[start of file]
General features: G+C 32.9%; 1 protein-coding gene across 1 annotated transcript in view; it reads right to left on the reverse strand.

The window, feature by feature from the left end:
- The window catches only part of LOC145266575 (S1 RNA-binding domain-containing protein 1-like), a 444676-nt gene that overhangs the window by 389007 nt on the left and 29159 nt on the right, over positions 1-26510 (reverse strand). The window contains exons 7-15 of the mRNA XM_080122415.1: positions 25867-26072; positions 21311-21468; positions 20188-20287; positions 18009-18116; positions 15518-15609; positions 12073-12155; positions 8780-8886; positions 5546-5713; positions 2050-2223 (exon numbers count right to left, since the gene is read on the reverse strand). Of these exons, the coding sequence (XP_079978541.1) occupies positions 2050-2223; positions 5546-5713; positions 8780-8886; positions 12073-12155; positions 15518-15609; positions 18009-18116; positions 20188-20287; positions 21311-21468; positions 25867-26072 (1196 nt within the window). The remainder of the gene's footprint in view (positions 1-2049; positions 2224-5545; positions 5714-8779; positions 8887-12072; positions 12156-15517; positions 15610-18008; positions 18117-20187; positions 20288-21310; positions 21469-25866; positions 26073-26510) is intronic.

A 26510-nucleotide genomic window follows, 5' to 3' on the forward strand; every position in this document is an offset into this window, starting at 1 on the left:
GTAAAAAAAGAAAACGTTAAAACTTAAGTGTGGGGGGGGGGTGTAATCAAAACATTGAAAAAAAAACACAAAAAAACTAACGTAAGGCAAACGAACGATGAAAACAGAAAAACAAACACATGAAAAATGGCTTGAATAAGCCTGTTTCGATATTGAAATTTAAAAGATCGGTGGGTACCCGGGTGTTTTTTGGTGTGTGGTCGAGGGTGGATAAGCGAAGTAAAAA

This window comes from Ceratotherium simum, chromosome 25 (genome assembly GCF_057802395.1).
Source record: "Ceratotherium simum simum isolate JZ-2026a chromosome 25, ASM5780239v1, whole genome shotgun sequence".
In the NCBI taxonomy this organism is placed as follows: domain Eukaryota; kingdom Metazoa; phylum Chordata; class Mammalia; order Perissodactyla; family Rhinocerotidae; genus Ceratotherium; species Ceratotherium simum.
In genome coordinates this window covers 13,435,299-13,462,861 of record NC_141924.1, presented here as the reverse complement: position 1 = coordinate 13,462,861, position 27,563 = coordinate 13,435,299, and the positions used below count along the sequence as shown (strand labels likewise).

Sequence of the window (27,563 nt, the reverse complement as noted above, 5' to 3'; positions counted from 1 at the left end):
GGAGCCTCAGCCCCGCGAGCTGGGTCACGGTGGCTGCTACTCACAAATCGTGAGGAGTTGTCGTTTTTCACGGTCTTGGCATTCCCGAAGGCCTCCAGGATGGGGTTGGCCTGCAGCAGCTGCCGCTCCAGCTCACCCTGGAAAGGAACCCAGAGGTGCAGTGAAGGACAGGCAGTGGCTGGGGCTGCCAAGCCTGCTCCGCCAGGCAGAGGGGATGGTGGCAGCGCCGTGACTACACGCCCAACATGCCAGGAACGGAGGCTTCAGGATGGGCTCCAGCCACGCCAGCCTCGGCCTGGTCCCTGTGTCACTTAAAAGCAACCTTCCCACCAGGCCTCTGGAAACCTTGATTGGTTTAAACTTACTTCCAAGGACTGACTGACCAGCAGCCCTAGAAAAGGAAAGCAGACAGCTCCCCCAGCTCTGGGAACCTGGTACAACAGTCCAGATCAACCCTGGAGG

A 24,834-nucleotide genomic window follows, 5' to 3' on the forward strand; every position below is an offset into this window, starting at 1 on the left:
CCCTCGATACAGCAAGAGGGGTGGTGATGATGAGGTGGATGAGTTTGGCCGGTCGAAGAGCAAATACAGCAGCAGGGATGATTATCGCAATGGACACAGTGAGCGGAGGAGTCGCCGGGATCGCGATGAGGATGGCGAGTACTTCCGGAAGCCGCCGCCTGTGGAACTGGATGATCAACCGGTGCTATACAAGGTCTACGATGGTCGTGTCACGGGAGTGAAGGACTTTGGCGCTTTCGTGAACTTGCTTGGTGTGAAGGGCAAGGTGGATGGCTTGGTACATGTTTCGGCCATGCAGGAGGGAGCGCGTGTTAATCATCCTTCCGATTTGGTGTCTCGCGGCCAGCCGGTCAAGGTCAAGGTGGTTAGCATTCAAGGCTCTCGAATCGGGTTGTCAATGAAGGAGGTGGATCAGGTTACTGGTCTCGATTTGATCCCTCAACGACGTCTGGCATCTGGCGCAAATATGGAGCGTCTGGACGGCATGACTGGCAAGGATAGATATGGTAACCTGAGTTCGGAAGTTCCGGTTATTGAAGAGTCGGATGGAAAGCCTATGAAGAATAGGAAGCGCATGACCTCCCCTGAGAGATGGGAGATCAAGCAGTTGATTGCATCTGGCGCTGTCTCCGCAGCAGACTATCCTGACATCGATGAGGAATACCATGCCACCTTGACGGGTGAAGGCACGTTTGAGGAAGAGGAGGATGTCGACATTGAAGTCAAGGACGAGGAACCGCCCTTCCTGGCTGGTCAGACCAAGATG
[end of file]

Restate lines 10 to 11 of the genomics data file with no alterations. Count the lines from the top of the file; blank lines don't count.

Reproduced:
Sequence of the window (27,563 nt, the reverse complement as noted above, 5' to 3'; positions counted from 1 at the left end):
GGAGCCTCAGCCCCGCGAGCTGGGTCACGGTGGCTGCTACTCACAAATCGTGAGGAGTTGTCGTTTTTCACGGTCTTGGCATTCCCGAAGGCCTCCAGGATGGGGTTGGCCTGCAGCAGCTGCCGCTCCAGCTCACCCTGGAAAGGAACCCAGAGGTGCAGTGAAGGACAGGCAGTGGCTGGGGCTGCCAAGCCTGCTCCGCCAGGCAGAGGGGATGGTGGCAGCGCCGTGACTACACGCCCAACATGCCAGGAACGGAGGCTTCAGGATGGGCTCCAGCCACGCCAGCCTCGGCCTGGTCCCTGTGTCACTTAAAAGCAACCTTCCCACCAGGCCTCTGGAAACCTTGATTGGTTTAAACTTACTTCCAAGGACTGACTGACCAGCAGCCCTAGAAAAGGAAAGCAGACAGCTCCCCCAGCTCTGGGAACCTGGTACAACAGTCCAGATCAACCCTGGAGG